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A.S. Election Campaigns Ravage UCSB Campus



Election(SarahKouklis)

UCSB will become a political battleground for the next two weeks, as active campaigning for this year’s Associated Students elections began yesterday and will continue until the results are released late next Thursday.

The period allowed for campaigning started at 8 p.m. last night, with members of the competing Open People’s Party and Democratic Process Party putting up signs along bike paths and advertising their campaigns on Facebook. The candidates for each position have also been revealed, and OPP’s Ali Guthy will run against DP’s Navi Kaur for A.S. President. Voting will begin next Monday and will take place through GOLD.

Other OPP and DP candidates running include Beatrice Contreras and Daniela Bayon for External Vice President of Local Affairs and Melvin Singh and Kashira Ayers for External Vice President of Statewide Affairs, respectively. OPP’s Angela Lau will run uncontested for Internal Vice President. Independents Bhrigu Ghandi, Amir Khazaieli and Bailey Loverin will run for Student Advocate General.

Singh, third-year political science and film & media studies double major running for EVPSA, said although elections officially began yesterday the process really started near the end of last quarter.

“Week seven or eight [of Winter Quarter] was the official declaration of candidacy. That’s when everyone was aware,” Singh said. “It wasn’t completely public yet, but that’s when the whole filing process was, and a week later, that’s when they officially announced the eligible candidates for A.S.”

Steven Kwok, a first-year economics and accounting major running as an on-campus senator with DP, said the locations of signs depend on the positions that the candidates run for. Those running for executive positions place their signs near Storke Tower, on-campus senators place their signs on paths leading to residence halls and off-campus senators place their signs near Pardall Tunnel.

“Every senator that has a board has put it somewhere on campus,” Kwok said. “That’s how we’re doing it now. It’s basically a free-for-all, so if you get that spot, you claim that spot.”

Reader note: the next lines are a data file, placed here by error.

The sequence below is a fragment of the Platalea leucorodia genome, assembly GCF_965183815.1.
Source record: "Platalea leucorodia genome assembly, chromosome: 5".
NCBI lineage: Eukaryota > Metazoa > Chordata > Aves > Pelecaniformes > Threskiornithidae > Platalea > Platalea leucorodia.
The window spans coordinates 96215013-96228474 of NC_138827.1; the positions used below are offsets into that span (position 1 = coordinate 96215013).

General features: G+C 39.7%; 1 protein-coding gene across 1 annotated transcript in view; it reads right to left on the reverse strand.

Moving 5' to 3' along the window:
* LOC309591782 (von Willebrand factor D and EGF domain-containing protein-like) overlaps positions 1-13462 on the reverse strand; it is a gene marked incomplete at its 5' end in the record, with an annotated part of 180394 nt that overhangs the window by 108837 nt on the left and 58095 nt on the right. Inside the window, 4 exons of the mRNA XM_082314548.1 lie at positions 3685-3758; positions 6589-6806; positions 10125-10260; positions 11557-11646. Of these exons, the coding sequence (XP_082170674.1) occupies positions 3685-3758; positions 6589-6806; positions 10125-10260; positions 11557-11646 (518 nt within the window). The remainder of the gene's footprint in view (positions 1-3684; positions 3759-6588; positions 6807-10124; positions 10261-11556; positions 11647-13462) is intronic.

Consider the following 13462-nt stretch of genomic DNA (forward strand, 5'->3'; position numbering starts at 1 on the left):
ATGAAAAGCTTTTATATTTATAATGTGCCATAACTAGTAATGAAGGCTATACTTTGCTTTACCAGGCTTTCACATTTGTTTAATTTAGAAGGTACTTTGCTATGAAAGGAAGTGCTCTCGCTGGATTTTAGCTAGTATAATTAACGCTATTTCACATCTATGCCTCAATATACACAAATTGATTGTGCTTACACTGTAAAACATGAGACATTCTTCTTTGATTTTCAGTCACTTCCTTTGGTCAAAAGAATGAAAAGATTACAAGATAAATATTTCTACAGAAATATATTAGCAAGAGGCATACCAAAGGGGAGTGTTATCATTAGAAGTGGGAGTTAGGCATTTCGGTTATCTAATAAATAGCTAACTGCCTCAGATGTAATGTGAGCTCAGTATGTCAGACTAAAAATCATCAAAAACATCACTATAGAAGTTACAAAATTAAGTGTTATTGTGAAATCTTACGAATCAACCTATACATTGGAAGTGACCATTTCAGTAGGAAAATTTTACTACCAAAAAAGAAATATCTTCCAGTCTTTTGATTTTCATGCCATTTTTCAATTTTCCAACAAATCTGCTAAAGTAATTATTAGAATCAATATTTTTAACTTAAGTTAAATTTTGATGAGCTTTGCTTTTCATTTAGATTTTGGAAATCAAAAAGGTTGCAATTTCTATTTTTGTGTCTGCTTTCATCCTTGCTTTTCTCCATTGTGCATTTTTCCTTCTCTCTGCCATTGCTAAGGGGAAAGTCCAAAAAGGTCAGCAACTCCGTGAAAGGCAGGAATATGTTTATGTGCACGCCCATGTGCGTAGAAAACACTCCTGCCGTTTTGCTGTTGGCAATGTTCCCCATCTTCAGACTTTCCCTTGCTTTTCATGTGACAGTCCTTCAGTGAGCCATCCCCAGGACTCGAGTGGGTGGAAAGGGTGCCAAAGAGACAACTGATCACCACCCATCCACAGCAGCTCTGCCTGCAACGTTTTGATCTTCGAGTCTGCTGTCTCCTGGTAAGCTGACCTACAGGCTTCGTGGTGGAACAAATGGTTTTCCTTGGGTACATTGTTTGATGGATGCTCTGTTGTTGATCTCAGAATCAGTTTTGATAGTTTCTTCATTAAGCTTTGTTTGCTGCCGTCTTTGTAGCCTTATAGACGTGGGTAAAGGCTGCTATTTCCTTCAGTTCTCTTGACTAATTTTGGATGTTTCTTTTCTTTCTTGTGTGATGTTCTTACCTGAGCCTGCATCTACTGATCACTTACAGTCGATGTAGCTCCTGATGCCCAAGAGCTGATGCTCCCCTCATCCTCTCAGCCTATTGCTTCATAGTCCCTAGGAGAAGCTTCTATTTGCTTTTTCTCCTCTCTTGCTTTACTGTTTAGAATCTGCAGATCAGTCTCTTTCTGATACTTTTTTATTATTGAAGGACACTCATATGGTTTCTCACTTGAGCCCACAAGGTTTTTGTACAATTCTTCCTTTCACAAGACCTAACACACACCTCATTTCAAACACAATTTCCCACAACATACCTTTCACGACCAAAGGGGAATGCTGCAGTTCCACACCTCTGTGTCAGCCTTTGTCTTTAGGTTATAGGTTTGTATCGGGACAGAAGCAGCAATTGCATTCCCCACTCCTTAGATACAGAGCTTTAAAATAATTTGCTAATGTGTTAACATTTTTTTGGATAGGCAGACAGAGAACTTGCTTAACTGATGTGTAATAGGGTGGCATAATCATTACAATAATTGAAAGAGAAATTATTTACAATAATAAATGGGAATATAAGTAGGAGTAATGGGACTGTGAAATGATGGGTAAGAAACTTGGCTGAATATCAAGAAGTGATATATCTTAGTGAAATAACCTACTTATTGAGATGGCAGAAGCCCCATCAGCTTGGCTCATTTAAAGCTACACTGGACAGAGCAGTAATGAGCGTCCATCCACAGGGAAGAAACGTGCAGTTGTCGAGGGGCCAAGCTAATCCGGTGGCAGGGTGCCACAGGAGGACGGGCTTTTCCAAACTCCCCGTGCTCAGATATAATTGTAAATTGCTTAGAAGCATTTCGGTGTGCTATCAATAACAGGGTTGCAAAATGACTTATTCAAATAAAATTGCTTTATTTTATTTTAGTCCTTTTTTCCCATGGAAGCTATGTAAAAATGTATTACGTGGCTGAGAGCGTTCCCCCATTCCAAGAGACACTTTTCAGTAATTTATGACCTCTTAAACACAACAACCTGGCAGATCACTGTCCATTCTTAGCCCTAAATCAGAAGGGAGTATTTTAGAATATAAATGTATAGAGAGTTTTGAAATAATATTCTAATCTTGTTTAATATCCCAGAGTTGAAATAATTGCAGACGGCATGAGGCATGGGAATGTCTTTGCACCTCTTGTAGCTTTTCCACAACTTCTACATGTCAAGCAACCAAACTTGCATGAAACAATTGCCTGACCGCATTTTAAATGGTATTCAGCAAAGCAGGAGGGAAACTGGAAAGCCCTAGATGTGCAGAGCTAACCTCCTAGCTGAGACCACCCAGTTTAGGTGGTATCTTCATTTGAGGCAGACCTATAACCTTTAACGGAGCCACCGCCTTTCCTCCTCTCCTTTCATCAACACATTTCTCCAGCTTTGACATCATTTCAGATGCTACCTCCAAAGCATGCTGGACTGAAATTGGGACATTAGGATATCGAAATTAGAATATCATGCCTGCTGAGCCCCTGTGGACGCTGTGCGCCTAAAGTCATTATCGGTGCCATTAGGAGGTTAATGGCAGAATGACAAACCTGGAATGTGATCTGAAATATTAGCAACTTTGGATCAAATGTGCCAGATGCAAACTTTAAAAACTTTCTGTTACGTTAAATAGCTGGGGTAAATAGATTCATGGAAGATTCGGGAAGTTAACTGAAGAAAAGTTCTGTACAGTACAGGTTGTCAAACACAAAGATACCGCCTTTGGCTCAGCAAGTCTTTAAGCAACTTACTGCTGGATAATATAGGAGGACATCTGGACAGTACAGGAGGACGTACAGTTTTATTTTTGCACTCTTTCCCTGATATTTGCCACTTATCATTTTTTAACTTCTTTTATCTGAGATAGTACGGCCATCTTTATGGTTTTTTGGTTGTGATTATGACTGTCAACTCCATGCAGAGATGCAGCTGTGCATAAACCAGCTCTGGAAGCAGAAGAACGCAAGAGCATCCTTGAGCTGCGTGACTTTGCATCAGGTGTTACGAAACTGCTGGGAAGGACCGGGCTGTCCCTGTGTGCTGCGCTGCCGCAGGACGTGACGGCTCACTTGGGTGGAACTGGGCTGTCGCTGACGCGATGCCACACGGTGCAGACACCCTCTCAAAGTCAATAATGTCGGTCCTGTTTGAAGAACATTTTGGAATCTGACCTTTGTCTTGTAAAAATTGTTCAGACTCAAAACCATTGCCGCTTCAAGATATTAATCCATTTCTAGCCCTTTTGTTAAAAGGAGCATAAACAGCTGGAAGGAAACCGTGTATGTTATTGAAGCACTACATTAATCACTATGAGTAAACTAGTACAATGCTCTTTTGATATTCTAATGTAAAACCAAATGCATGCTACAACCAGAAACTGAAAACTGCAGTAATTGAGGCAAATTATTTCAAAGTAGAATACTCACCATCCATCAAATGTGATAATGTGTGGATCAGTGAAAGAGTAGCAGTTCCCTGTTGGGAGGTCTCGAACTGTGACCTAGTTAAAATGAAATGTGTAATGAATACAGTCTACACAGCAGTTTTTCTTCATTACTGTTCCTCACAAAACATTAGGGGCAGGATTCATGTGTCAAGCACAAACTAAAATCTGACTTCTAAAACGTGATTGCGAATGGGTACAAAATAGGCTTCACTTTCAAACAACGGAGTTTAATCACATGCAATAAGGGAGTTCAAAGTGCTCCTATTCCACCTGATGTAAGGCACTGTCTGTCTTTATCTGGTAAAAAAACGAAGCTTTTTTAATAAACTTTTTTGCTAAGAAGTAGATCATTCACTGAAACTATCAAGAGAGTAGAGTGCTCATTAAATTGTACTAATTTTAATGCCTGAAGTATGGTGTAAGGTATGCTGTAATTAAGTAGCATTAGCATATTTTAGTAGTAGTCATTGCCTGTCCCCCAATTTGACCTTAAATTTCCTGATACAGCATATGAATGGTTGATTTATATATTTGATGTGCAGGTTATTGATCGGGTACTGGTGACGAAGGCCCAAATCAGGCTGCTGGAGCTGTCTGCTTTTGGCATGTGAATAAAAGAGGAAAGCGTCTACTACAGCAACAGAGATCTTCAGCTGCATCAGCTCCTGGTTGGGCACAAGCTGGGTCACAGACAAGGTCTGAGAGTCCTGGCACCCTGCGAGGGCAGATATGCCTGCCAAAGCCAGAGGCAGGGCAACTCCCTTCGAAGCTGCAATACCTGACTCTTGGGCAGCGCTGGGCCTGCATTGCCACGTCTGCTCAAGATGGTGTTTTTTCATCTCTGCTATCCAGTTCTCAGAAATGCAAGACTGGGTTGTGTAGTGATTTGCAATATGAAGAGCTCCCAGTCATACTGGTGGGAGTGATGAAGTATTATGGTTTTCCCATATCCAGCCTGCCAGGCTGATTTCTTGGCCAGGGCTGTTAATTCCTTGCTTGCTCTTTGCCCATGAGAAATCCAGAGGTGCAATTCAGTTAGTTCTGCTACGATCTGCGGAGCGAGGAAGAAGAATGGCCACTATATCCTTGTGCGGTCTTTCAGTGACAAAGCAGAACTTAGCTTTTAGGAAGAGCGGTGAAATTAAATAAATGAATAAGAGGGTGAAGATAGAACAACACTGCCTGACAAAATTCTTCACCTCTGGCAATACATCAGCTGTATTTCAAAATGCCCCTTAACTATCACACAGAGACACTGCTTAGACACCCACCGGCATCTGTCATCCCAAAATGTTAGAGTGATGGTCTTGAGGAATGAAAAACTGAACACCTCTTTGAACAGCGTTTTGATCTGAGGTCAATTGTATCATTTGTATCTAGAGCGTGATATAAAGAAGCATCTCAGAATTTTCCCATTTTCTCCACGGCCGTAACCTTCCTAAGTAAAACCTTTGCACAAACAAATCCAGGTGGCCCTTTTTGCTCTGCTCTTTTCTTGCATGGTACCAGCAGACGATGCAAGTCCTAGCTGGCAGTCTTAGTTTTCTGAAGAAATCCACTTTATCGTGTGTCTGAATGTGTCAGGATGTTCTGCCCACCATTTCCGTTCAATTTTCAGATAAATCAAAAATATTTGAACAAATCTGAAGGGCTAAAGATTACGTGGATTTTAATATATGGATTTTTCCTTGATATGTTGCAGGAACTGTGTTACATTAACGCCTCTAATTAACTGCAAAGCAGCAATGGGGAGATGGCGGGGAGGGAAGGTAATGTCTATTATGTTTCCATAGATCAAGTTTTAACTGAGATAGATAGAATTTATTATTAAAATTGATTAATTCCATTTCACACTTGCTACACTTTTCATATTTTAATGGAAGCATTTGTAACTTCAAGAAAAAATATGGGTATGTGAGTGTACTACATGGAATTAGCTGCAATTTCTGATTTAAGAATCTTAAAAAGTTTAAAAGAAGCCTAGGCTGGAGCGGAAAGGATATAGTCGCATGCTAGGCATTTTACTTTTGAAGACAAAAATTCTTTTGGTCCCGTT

Third-year psychology major and chair of the A.S. Elections Committee Claire Fox said her organization is in charge of ensuring that the entire elections process is run in a fair and efficient manner. According to Fox, the elections code includes rules ranging from GPA requirements for candidates to the maximum number of organizations allowed on campus, and students are often the ones who report violations.

“Students tend to make complaints if they feel there has been a violation with the elections code, and we make a determination and contact the candidate who has been charged or just assess the situation,” Fox said.

Fiona Hayman, a first-year political science major and voting member on the A.S. Elections Committee, said these next two weeks could be hectic due to the intensity of the campaigning and number of complaints submitted.

“We’ve received some complaints, but pretty much this week is when campaigning starts, so the complaints will start to roll in, and we’ll be dealing a lot with that,” Hayman said. “The craziness starts now.”

Fox said the forums being held this week in The Hub will be a good way for students to learn about each candidates’ platforms.

“If [students are] really concerned about lighting in I.V., they can ask the candidates what their plan is for that,” Fox said. “It’s good to be an informed voter, and the forums really help with that.”

According to Hayman, next Thursday will be an exciting night full of emotion, as each candidates’ campaigning efforts will come down to either a win or a loss.

“After [the elections], there’s results night, which is celebratory for some, very sad for some, so that’s an exciting time. And then, it’ll calm down for us.”

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